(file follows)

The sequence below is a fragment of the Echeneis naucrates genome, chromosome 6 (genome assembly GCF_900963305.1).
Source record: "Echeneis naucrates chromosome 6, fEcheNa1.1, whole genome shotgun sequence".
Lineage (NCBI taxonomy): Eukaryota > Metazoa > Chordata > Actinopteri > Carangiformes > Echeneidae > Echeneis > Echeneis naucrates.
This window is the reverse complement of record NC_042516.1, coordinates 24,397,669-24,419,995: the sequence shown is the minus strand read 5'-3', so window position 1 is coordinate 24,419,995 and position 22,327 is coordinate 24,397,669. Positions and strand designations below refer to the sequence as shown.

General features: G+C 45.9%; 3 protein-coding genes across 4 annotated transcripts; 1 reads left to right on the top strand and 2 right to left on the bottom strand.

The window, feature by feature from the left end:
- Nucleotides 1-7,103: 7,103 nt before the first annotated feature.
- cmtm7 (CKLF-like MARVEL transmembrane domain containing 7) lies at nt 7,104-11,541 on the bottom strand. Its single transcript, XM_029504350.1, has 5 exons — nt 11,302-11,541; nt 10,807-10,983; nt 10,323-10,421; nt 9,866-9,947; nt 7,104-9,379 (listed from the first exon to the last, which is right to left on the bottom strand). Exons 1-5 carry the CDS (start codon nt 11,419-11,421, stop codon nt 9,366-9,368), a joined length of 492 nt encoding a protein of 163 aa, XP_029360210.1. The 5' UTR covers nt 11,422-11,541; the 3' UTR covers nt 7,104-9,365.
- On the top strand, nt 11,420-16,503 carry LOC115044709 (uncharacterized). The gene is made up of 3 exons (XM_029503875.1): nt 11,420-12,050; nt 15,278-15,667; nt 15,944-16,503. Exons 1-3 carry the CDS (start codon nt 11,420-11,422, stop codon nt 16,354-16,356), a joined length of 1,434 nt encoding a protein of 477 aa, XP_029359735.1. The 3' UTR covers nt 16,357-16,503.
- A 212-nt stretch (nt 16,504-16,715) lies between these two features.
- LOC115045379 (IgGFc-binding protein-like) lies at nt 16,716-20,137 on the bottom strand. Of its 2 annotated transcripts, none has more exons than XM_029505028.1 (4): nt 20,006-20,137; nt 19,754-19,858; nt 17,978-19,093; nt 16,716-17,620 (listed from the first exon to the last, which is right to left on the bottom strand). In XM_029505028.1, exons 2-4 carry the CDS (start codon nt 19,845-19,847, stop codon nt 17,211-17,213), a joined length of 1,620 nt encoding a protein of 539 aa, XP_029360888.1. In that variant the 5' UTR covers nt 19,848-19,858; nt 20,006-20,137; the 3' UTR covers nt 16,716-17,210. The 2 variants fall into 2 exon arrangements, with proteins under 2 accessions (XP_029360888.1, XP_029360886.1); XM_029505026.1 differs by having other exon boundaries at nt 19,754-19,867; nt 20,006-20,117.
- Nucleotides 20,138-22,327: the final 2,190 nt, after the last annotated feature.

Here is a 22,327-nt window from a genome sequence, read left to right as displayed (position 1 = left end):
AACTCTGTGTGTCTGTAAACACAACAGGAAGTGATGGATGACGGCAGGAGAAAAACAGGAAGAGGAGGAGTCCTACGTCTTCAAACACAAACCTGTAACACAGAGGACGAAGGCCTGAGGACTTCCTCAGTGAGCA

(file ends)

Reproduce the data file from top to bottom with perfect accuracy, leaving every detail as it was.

The sequence below is a fragment of the Echeneis naucrates genome, chromosome 6 (genome assembly GCF_900963305.1).
Source record: "Echeneis naucrates chromosome 6, fEcheNa1.1, whole genome shotgun sequence".
Lineage (NCBI taxonomy): Eukaryota > Metazoa > Chordata > Actinopteri > Carangiformes > Echeneidae > Echeneis > Echeneis naucrates.
This window is the reverse complement of record NC_042516.1, coordinates 24,397,669-24,419,995: the sequence shown is the minus strand read 5'-3', so window position 1 is coordinate 24,419,995 and position 22,327 is coordinate 24,397,669. Positions and strand designations below refer to the sequence as shown.

General features: G+C 45.9%; 3 protein-coding genes across 4 annotated transcripts; 1 reads left to right on the top strand and 2 right to left on the bottom strand.

The window, feature by feature from the left end:
- Nucleotides 1-7,103: 7,103 nt before the first annotated feature.
- cmtm7 (CKLF-like MARVEL transmembrane domain containing 7) lies at nt 7,104-11,541 on the bottom strand. Its single transcript, XM_029504350.1, has 5 exons — nt 11,302-11,541; nt 10,807-10,983; nt 10,323-10,421; nt 9,866-9,947; nt 7,104-9,379 (listed from the first exon to the last, which is right to left on the bottom strand). Exons 1-5 carry the CDS (start codon nt 11,419-11,421, stop codon nt 9,366-9,368), a joined length of 492 nt encoding a protein of 163 aa, XP_029360210.1. The 5' UTR covers nt 11,422-11,541; the 3' UTR covers nt 7,104-9,365.
- On the top strand, nt 11,420-16,503 carry LOC115044709 (uncharacterized). The gene is made up of 3 exons (XM_029503875.1): nt 11,420-12,050; nt 15,278-15,667; nt 15,944-16,503. Exons 1-3 carry the CDS (start codon nt 11,420-11,422, stop codon nt 16,354-16,356), a joined length of 1,434 nt encoding a protein of 477 aa, XP_029359735.1. The 3' UTR covers nt 16,357-16,503.
- A 212-nt stretch (nt 16,504-16,715) lies between these two features.
- LOC115045379 (IgGFc-binding protein-like) lies at nt 16,716-20,137 on the bottom strand. Of its 2 annotated transcripts, none has more exons than XM_029505028.1 (4): nt 20,006-20,137; nt 19,754-19,858; nt 17,978-19,093; nt 16,716-17,620 (listed from the first exon to the last, which is right to left on the bottom strand). In XM_029505028.1, exons 2-4 carry the CDS (start codon nt 19,845-19,847, stop codon nt 17,211-17,213), a joined length of 1,620 nt encoding a protein of 539 aa, XP_029360888.1. In that variant the 5' UTR covers nt 19,848-19,858; nt 20,006-20,137; the 3' UTR covers nt 16,716-17,210. The 2 variants fall into 2 exon arrangements, with proteins under 2 accessions (XP_029360888.1, XP_029360886.1); XM_029505026.1 differs by having other exon boundaries at nt 19,754-19,867; nt 20,006-20,117.
- Nucleotides 20,138-22,327: the final 2,190 nt, after the last annotated feature.

Here is a 22,327-nt window from a genome sequence, read left to right as displayed (position 1 = left end):
AACTCTGTGTGTCTGTAAACACAACAGGAAGTGATGGATGACGGCAGGAGAAAAACAGGAAGAGGAGGAGTCCTACGTCTTCAAACACAAACCTGTAACACAGAGGACGAAGGCCTGAGGACTTCCTCAGTGAGCA